Happy New Year! We have finally arrived in 2021, and the anticipation of what the year will bring is ever-present. With the turn of the year, many things will be created or begin anew. Keeping this in mind, Hollywood and various media and content creators will be vying for audiences’ attention in multiple ways this year.
It’s probably safe to say that the Pandemic has changed how we consume new releases and experience blockbusters and theater for many years to come. With all the adjustments that have defined our new normal, the quality and quantity of content provided have shifted accordingly. Over the past few years, we have witnessed Hollywood reaching back into our adolescence’s history by rebooting oldie but goodie classic shows. In a world of “reality” television, I’ll be one of the firsts to say that I don’t mind revisiting shows from the past and reviving them for even a short stint.
Television series’ like Full House, Sex in the City, and Who’s the Boss have either been rebooted or given the green light. Notably, many of the classic black sitcoms have yet to even move beyond the conversation of possible consideration. Before the Pandemic, we heard mutterings from shows like Living Single to Sister, Sister discussing with executives about the logistics and possibility of reviving the magic their shows brought to American audiences in the 90s today.
But the trend that seemed to follow the conservation was either not having the backing either with writers or production simply not pulling through. I highly doubt that there is a lack of resources. And no one can express that there isn’t interest. For one, as a Millennial near my mid-thirties, I would enjoy seeing this nostalgia and the artistry of it all at a stage in my life where I can appreciate the actors, actresses, and messages that come along with these classic sitcoms.
Let’s face it, when shows like Martin, Living Single, Moesha, Steve Harvey Show, Sister, Sister, and a host of others used to air, I was either early childhood or early teen. And before you mention that I can experience it through reruns (which I have participated in and purchased several sitcom series on DVD), it’s not the same. Back then, I enjoyed seeing portrayals of characters that looked like me on screen and imagining the possibilities of working in the industry someday. However, after reviewing and re-watching many of the shows thanks to Netflix last year, I think it’s time to quit stalling and bring back some of these shows for both a newer and old/new aged generation.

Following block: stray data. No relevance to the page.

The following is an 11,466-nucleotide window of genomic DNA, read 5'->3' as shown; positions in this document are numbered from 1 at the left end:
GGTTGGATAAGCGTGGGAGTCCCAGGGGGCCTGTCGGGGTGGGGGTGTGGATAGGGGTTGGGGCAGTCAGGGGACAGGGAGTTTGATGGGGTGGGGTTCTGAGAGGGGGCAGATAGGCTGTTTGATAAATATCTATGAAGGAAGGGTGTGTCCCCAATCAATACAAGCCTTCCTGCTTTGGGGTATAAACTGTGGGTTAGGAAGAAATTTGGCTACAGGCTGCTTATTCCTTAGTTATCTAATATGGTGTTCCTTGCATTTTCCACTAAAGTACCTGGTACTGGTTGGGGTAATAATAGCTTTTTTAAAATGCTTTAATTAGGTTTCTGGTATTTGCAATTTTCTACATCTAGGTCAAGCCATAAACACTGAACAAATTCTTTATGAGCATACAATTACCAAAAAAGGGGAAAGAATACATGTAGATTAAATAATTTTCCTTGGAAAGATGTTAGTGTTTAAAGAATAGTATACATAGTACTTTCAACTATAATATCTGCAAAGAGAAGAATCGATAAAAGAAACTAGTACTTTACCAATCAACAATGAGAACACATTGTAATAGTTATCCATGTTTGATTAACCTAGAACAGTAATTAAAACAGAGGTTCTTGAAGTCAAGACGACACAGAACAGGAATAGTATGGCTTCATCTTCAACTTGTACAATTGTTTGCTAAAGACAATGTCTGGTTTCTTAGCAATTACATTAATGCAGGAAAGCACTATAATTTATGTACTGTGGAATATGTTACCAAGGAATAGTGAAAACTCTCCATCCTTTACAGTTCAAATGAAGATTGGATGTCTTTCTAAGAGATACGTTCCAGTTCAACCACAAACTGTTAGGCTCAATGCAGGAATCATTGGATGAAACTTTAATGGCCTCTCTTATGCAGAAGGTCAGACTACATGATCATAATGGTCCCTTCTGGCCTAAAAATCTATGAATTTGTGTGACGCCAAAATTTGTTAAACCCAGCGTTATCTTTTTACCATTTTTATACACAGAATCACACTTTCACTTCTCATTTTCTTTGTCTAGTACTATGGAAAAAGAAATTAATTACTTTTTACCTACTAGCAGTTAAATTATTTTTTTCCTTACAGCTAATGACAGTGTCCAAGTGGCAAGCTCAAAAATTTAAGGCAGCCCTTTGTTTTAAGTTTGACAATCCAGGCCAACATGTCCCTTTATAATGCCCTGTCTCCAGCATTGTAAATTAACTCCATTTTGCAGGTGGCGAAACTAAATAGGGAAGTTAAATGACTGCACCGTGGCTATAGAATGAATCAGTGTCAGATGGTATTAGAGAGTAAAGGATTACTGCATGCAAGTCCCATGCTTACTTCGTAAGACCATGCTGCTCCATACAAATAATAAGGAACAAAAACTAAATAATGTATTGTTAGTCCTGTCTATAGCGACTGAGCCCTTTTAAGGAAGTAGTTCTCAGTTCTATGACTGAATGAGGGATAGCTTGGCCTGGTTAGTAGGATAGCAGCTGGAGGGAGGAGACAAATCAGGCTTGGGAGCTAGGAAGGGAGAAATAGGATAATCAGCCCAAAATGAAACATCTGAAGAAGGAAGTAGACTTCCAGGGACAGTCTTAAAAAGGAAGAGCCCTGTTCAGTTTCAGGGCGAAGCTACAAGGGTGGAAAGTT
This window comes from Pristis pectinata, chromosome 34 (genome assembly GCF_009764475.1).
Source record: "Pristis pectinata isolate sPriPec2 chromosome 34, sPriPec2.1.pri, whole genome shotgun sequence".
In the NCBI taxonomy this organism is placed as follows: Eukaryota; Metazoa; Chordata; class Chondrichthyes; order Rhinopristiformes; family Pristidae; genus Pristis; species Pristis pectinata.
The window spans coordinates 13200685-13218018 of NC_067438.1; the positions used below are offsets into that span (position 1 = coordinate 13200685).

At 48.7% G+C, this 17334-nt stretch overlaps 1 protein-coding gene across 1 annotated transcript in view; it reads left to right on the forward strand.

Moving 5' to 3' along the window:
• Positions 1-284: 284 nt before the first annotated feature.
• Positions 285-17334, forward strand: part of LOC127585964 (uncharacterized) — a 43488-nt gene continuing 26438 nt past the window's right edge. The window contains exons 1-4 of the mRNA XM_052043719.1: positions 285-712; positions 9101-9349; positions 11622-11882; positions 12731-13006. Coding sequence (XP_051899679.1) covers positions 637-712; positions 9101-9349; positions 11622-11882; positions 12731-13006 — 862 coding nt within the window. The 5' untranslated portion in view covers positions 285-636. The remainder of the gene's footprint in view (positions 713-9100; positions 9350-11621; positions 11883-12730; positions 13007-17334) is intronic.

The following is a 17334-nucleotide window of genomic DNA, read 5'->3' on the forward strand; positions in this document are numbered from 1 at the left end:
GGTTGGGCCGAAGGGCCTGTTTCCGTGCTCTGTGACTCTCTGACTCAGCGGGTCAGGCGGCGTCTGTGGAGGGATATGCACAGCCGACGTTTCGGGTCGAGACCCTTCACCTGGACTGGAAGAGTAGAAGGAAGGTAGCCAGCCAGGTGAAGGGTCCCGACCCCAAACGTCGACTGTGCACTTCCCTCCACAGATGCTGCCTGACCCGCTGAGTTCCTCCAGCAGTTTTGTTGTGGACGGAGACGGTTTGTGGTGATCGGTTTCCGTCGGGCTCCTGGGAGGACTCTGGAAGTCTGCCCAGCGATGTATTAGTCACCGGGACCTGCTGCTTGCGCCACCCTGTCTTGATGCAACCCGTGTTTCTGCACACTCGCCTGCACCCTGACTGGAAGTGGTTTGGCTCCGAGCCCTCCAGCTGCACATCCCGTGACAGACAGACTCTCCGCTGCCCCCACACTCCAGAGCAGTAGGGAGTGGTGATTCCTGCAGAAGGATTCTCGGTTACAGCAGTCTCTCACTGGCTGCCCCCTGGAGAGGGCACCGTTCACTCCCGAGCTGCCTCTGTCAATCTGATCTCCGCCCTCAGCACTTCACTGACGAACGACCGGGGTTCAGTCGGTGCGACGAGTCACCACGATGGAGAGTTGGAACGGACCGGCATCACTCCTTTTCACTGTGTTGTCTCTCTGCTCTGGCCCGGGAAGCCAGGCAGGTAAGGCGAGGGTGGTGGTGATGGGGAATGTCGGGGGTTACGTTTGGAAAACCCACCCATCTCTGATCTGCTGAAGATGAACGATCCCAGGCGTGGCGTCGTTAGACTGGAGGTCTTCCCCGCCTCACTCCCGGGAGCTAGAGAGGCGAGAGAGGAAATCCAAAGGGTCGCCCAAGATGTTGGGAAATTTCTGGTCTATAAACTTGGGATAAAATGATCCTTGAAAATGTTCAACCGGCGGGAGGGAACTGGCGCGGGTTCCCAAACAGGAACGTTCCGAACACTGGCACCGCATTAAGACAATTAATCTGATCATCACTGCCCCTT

Last year, the idea of rekindling TV relationships and gathering cast members was fulfilled by the likes of Zoom Reunions and actual television reunions from the cast of Girlfriends to Fresh Prince. Even A Different World had a nod to the past with a virtual table reading. Why am I on board with the idea of reboots? Especially when some cringe at the thought of it, meaning Hollywood has reached a lull in creativity? Aside from the possibility of experiencing remixed themes songs, it’s simple.
These shows represented minority life and experiences across various ethnic groups across America and the world. These shows often tackled uncomfortable topics and events that, not surprisingly, are still issues that we face today through the lens of comedy. These shows were often intentionally and unintentionally the voice of our communities. And just as they were considered groundbreaking 20 and 30 years ago, they can still operate in that lane.
Several shows could pick up today’s topics and meld the original cast and newcomers’ experience if the show writers wanted to add a slight twist to the programming. Besides, the message and hope that the showrunners and contributors could bring to a new generation would welcome change. I plan to show my daughter all of the programming that I grew up viewing, but I would like her to have a similar experience rather than just knowing a world filled with staged reality. Now, I feel that the reality television market can continue, and of course, the audience will always remain. But, I think it is time to diversify our line ups and stop using the excuse of different times.
Just as these classic programs drew in millions of viewers each week, the same experience is possible today. It’s only in the form of streams and other digital platforms. And let’s be real, how much longer should series fans have to beg networks and petition companies to bring back the type of programming they want to see? It’s time to give the audiences what they want and provide veterans and newcomers with opportunities to inspire, educate, and uplift people again. So as we reset, revamp, and rebuild our lives from the ups, downs, and violent shifts of 2020, it’s time to consider resetting the image of television and media as well.